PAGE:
Washington state says 60 day supply of medical marijuana is 24 ounces of usable marijuana and 15 plants

According to The Seattle Times, as of November 2, 2008, a 60 day supply of medical marijuana will be considered 24 ounces of usable marijuana plus 15 plants. In 1998, Washington voters approved Initiative 692 legalizing a 60 day supply of marijuana for medicinal purposes. According to RCW 69.51A.010, qualifying patients for medical marijuana use must be at least 18 years of age, a Washington resident, have been diagnosed by a physician as having a terminal or debilitating medical condition, advised by that physician regarding the risks and benefits of using medical marijuana, and advised by that physician that he or she may benefit from the use of medical marijuana.  However, the 60 day supply authorized by Initiative 692 was not made clear and has been a source of confusion for law enforcement and patients ever since.

Last year, the Washington state legislature ordered the State Department of Health to establish guidelines for a 60 day supply. The Department of Health’s first proposal of 35 ounces of usable marijuana plus 100 square feet of growing space was referred back by Governor Gregoire for more input from law enforcement and medical experts. Read about this process in an earlier article in The Seattle Times here. Earlier this year, the standards were reduced to 24 ounces of usable marijuana, six mature plants, and 18 immature plants. The standards finalized on October 2, 2008, does not differentiate between mature and immature plants.

Patients and advocates criticize the standards, arguing the amount is inadequate for a true 60 day supply and that the lack of differentiation between mature and immature plants does not accurately reflect marijuana’s growing cycle or ratio between viable and non-viable plants.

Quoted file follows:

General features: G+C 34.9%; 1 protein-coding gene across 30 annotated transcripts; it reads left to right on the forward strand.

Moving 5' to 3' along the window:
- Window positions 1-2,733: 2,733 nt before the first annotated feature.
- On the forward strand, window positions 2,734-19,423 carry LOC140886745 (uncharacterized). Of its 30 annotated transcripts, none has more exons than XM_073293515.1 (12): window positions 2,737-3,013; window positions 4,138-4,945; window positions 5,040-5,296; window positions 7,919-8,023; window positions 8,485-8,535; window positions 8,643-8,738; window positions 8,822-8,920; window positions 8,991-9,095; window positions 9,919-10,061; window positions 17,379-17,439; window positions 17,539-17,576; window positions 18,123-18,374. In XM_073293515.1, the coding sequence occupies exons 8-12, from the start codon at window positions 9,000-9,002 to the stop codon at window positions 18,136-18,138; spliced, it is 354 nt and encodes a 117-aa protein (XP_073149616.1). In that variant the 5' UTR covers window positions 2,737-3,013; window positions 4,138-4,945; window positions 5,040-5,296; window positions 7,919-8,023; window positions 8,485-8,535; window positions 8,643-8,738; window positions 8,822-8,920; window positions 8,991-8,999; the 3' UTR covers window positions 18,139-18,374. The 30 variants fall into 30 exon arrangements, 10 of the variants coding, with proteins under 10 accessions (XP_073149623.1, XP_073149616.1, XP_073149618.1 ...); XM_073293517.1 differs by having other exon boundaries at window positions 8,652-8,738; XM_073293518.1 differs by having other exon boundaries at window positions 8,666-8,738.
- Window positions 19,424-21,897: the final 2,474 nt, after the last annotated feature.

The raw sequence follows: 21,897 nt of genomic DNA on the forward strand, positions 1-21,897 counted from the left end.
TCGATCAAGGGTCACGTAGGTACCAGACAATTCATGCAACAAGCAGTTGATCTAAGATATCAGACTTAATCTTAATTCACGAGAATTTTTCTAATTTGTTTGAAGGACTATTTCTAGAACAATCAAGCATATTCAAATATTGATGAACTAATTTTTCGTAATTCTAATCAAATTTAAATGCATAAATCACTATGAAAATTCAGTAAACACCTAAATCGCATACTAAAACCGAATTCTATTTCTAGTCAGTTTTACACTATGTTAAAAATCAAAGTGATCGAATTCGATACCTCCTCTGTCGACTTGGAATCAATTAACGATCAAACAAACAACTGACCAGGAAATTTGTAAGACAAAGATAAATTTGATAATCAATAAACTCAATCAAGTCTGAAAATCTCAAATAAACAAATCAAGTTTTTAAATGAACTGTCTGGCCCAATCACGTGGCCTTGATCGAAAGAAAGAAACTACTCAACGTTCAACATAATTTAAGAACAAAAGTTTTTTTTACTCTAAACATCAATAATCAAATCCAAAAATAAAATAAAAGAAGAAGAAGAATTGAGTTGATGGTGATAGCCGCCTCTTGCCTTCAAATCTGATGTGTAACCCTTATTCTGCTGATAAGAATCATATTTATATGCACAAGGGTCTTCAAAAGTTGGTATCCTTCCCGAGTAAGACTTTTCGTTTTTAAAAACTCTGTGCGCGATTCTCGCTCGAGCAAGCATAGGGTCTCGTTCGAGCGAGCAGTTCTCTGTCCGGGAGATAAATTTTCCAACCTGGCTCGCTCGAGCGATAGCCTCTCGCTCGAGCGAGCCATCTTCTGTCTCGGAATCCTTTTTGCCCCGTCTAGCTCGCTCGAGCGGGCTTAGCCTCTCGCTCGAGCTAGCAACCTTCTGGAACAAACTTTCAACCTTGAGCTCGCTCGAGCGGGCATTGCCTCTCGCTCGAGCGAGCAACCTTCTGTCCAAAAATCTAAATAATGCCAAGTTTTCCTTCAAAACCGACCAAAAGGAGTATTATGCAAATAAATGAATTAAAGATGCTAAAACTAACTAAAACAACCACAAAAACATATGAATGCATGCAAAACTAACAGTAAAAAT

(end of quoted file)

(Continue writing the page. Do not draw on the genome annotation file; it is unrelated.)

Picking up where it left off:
Others, including the ACLU of Washington’s drug policy director, appreciate the bright-line rule articulated for law enforcement to follow.

King County Prosecuting Attorney Dan Satterberg agrees that the rule is helpful, but is not the end of the analysis. Satterberg has stated that his office’s policy is that if someone is legitimately ill or dying of cancer in King County, his office will not prosecute that individual if they have 15 plants or 30. Satterberg has advised King County law enforcement not to confiscate patient’s marijuana supplies, but to take a small sample and some pictures if the legitimacy is questioned. Satterberg has also articulated standards for growers, including cooperatives, against prosecution unless there is evidence that marijuana is not being grown for distribution to ill patients.

Persons convicted of unlawfully possessing or distributing marijuana face serious consequences. For context, 24 ounces of usable marijuana alone is equivalent to approximately 683 grams. In Washington state under RCW 69.50.4014, possession of marijuana less than 40 grams is a simple misdemeanor where persons convicted face a mandatory 1 day in jail and $250 fine. However, according to RCW 69.50.4013 possession of marijuana more than 40 grams is a class C felony where an individual could face up to 5 years of imprisonment and up to $10000 in fines. Additionally, delivery of a controlled substance is also a felony offense.